Case study

Darwin Scoping Award: sustainable livelihoods

A Darwin Initiative scoping award led to a successful main project encouraging beekeeping as a sustainable livelihood in Kyrgyzstan

Bee hives on a lorry
Moving the hives to new pastures

In Kyrgyzstan, central Asia, traditional nomadic ways of making a living and growing food are becoming more vulnerable to environmental damage. Population growth is putting added pressure on these ecosystems as rural areas are suffering from over-grazing by cattle.

Since the 1980s, the number of beekeepers in Kyrgyzstan has dropped dramatically. There has been increasing conflict between beekeepers and local cattle herders over access to mountain pastures. Many young people do not see the importance of beekeeping and are choosing different, less sustainable livelihoods. Yet beekeeping has the potential to restore the native honey bee population, provide sustainable livelihoods and increase biodiversity by increasing the number of pollinators in the region.

This Darwin funded scoping project was developed to engage with local partners to build relationships and better understand the conservation status of the Apis mellifera honey bees. The project hoped that the scoping visit would increase awareness of the importance of beekeeping in providing sustainable incomes for future generations of nomadic populations.

Kyrgyz Beekeepers

Scoping award opportunity

The Scoping award allowed the project leaders to visit Kyrgyzstan, a country that the lead organisation had never worked in, and allowed them to develop strong working relationships with local partners. This partnership contributed to the development of a strong main project proposal that was based on local needs. The relationships formed during the scoping visit contributed to the ability of the main project to engage the community in beekeeping, increasing the long term impact of the project.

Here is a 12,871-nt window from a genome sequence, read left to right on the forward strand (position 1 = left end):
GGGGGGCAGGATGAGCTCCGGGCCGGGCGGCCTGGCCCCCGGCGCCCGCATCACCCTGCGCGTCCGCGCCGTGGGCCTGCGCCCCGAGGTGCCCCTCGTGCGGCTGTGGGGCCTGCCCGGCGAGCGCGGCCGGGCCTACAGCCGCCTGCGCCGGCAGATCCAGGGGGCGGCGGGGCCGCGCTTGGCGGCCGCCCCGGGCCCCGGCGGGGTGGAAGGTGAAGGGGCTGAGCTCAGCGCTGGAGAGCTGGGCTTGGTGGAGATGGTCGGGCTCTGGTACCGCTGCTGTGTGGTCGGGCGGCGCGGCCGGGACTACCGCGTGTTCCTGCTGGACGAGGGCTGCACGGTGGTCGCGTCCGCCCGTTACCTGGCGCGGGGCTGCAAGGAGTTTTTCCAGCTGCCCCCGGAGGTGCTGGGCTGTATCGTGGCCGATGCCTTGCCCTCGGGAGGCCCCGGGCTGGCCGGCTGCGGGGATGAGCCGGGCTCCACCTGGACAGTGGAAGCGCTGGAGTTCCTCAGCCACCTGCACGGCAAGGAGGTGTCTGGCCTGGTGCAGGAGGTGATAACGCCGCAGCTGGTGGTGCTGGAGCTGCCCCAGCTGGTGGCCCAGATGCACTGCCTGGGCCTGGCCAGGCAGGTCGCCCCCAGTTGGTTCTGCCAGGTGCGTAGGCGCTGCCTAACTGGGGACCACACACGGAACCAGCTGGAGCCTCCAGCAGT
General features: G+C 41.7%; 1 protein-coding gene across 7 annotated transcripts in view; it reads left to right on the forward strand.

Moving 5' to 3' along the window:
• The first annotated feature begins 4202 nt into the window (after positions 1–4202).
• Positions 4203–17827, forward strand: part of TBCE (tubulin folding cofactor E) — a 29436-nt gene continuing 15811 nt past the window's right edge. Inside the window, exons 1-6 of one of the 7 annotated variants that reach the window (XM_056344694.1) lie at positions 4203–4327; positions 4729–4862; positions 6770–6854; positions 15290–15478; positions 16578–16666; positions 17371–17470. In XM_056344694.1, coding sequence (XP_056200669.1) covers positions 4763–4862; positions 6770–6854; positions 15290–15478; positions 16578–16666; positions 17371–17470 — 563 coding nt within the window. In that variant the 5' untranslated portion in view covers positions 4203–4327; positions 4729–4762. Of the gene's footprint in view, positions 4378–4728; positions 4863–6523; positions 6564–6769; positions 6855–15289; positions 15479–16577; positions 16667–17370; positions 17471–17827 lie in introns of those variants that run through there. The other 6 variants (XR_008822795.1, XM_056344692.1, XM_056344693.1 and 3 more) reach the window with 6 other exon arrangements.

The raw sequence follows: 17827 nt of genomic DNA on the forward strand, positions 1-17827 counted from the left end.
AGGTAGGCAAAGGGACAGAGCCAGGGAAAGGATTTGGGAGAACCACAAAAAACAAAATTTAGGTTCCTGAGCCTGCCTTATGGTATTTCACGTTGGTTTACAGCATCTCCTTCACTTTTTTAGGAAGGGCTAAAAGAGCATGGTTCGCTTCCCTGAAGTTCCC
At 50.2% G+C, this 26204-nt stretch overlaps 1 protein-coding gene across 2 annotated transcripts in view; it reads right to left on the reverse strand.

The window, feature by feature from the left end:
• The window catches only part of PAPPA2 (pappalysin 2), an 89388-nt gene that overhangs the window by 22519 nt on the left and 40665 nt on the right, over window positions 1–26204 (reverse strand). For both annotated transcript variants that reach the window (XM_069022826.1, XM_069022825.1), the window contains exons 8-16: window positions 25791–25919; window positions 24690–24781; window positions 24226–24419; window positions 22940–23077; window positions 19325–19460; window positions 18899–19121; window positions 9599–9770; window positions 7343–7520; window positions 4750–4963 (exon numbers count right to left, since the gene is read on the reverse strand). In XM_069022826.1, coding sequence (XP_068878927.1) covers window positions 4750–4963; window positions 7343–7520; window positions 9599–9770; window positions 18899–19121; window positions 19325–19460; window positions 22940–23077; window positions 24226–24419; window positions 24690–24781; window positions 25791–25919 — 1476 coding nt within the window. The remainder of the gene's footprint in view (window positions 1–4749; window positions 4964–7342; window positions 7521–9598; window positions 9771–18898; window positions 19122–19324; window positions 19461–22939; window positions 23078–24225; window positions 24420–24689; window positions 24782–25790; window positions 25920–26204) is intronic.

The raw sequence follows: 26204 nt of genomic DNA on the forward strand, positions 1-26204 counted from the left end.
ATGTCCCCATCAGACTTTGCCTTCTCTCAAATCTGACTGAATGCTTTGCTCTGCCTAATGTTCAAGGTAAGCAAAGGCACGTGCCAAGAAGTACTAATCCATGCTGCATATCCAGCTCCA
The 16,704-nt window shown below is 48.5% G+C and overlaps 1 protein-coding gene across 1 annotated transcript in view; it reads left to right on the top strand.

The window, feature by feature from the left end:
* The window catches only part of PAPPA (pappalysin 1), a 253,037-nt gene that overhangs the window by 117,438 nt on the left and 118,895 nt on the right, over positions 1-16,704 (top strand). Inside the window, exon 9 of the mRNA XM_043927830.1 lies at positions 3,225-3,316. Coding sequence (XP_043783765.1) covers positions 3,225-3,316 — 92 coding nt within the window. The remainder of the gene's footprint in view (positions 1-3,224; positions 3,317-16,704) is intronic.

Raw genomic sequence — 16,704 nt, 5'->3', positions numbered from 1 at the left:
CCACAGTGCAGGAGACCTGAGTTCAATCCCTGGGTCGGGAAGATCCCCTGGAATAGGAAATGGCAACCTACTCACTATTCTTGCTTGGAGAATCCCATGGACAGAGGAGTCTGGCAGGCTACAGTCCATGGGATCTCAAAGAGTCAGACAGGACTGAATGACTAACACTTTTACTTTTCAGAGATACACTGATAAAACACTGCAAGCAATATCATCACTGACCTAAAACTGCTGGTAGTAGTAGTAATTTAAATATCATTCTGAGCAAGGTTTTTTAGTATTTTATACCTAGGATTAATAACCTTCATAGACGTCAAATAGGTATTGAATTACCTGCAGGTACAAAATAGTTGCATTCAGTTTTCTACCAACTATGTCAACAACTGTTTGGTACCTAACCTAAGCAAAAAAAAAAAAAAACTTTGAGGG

The main project works with young herders to show them that beekeeping can be an important way of making a living in rural areas. Beekeeping can help young people to stay in their ancestral homes and not have to move to urban areas to find work. To do this the project has provided training to 60 young Kyrgyz herders in the pastures of Chon-Kemin.

Most beekeepers are of Russian ethnicity and move hives on the back of lorries to access different pastures as the flowering season rolls up the Kyrgyz hills. To help these people, the project is lobbying for a Law on Beekeeping to be introduced to help non-local beekeepers access pastures. This will provide beekeepers with better legal rights and access to pastures so they can continue beekeeping. The project hopes to improve people’s lives by promoting a livelihood that improves biodiversity, reduces the impacts of overgrazing, and provides a sustainable for future generations.

Published 16 May 2014